When the Lord of the Rings were released in theaters, they were a phenomenon unmatched – even by the Harry Potter movies. Everyone loved the exciting, action packed adventures of four little hobbits, a wizard, two princes, a dwarf, and an elf. No longer were the book held up as a shining example of obsessive geekdom and social awkward incarnate – everyone was reading them like they would soon be out of style.
But they haven’t gone out of style. The Hobbit: An Unexpected Journey is one of the most anticipated movies of the winter season, with a sequel on its way. But Peter Jackson just announced that we’ll be getting three feature length movies, not two, or even one like was expected. So, this is move a way to make an adaptation of The Hobbit that’s never been seen, or just a way to make money on an already highly successful franchise?
It’s hard to talk about the new wave of impressively big and successful novel adaptations without going into detail of the multimillion dollar smash hit trilogy of JRR Tolkien’s The Lord of the Rings, directed by Peter Jackson. Unless you live in a place where electronics are scarce or you are somehow reading this in the very distant future, you have probably seen at least one of these films sometime during your lifetime. And it’s hard to deny that in terms of story, characters, scope, cinematography, these films are top of the film food chain, adaptation or original.
So when Peter Jackson announced that his next film was going to the prequel to the entire saga, everyone was pumped, even when they announced the decision to split it into two films because CG dragon scales are not cheap. But this week, the rumor that had been circulating about the two films becoming three has been confirmed and some people are outraged.
After all, hasn’t Jackson made enough money? And how can you possibly stretch a single novel, where not that much happens (trust me, I know, I read the damn thing), into three long movies?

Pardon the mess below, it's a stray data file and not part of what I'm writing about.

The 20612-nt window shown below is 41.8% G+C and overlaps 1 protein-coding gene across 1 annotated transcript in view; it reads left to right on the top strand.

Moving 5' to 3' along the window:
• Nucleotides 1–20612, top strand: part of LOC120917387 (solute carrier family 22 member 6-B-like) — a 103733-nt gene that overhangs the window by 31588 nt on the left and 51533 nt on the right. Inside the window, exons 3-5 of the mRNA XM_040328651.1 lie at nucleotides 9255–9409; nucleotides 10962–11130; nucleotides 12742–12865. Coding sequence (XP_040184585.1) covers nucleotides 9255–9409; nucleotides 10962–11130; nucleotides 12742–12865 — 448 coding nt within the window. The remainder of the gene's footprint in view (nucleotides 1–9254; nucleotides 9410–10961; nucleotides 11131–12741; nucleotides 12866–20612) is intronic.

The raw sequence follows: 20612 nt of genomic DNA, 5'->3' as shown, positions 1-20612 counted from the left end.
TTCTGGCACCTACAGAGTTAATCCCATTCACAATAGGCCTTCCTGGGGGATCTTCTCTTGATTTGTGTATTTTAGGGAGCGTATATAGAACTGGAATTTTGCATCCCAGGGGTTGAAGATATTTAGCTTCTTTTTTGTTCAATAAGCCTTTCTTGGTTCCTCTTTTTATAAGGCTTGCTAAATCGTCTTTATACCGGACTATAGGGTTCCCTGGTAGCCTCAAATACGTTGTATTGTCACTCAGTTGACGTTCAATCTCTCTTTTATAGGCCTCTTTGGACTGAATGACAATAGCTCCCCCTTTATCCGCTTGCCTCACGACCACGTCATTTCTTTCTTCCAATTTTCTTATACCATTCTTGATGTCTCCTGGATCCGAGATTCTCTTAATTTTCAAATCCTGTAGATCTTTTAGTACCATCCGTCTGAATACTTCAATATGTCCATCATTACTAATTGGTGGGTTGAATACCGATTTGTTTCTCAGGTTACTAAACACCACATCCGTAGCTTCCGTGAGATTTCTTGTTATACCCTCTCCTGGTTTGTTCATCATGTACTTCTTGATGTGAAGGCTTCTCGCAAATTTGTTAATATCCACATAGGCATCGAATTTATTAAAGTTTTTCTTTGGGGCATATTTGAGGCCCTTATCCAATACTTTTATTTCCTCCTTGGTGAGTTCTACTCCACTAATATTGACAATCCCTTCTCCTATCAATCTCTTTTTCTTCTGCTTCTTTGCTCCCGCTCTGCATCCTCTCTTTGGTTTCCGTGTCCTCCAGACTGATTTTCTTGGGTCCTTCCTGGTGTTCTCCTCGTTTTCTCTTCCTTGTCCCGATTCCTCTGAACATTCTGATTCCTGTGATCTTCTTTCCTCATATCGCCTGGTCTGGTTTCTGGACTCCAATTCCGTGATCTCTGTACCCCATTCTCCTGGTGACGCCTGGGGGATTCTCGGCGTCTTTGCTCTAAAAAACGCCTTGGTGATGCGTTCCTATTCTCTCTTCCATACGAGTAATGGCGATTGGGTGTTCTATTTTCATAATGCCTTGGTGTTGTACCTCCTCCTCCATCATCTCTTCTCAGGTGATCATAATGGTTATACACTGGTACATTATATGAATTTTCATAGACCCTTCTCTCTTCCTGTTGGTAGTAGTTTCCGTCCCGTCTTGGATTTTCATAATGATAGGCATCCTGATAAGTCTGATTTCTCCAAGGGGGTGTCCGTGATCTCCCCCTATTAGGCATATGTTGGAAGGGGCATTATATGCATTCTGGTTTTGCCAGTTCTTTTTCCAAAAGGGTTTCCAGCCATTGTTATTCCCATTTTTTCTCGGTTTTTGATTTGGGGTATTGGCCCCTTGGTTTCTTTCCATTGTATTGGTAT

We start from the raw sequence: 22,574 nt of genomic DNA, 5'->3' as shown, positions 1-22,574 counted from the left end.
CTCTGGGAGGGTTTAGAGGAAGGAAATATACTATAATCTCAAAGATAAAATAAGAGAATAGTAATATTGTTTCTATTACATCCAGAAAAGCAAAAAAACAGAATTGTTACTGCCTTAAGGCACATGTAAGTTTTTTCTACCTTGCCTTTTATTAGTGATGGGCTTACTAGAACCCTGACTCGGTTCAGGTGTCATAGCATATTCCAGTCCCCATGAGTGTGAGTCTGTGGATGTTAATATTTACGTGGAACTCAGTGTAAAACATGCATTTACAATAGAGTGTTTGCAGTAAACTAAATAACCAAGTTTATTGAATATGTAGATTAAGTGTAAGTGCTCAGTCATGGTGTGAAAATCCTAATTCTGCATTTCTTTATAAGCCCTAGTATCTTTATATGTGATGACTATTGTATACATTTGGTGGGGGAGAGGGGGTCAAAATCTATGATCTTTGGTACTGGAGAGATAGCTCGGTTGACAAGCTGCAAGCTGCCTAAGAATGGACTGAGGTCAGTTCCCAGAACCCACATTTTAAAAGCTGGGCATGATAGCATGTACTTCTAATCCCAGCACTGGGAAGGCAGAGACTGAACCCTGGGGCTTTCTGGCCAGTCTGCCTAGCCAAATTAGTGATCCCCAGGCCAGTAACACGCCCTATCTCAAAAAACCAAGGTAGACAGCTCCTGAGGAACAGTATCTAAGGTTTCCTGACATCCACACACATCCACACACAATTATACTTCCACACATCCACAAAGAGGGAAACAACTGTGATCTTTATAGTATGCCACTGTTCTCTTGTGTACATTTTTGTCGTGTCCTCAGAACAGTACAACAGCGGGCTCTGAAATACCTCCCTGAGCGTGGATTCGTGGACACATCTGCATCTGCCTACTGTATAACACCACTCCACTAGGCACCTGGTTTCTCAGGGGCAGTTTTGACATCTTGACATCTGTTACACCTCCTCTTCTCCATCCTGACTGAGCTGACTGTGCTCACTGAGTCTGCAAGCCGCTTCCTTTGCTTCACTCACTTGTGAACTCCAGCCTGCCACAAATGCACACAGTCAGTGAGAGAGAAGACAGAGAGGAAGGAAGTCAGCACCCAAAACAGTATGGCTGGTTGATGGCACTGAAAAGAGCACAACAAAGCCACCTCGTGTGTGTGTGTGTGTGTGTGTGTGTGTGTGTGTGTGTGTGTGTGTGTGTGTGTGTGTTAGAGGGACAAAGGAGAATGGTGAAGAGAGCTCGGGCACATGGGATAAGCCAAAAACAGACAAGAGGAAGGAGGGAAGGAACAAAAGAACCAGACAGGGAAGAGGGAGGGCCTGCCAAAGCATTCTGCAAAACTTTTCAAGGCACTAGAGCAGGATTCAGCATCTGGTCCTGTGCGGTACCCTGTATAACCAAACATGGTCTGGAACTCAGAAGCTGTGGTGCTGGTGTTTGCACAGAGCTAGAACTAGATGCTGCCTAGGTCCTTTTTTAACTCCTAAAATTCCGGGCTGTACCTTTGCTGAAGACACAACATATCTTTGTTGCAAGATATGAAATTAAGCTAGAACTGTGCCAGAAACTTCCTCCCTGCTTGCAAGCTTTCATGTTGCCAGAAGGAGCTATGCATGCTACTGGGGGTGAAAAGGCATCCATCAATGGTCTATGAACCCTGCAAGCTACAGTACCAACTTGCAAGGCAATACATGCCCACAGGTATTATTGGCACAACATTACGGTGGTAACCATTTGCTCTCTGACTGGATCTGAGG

Well, part of the stretch is because when Jackson and his team acquired the rights to Tolkien’s work, they also got additional appendixes that detail more about The Hobbit that didn’t make it into the original version. What exactly is in these appendixes? No clue, and no one’s talking about it specifically just yet, so if anyone actually knows what these super secret extra information is, please let me know cause it’s got my scratching my head.
Jackson has even gone on the record to say the following:
“We know how much of the story of Bilbo Baggins, the Wizard Gandalf, the Dwarves of Erebor, the rise of the Necromancer, and the Battle of Dol Guldur will remain untold if we do not take this chance.” – Source
Is that so? Really? How much is there that needs knowing? And is it really that important, or interesting, to the mostly casual fans who are going to buy the tickets to go see these films? Because I am going to be honest – while many people love Tolkien, more people in the U.S. haven’t even turn a single page of the original books. It’s a really a testament to the amazing drawing power of the films that they are popular at all. And it’s hard to believe that any amount of content in these forgotten pieces are so important and story altering that anyone be real hardcore fans would care. But I have been wrong before.
Ultimately, I’m going to call this a money move from the studio, and can you blame them? If The Hobbit makes even half the money the other three films made, Warner Brothers come out on top. And what about those numbers is not to like from the business perspective? Because the movies are a business, in the end. But hopefully in this case, good business can also produce a trio of great films that will be remembered just as fondly as the original Lord of the Rings saga.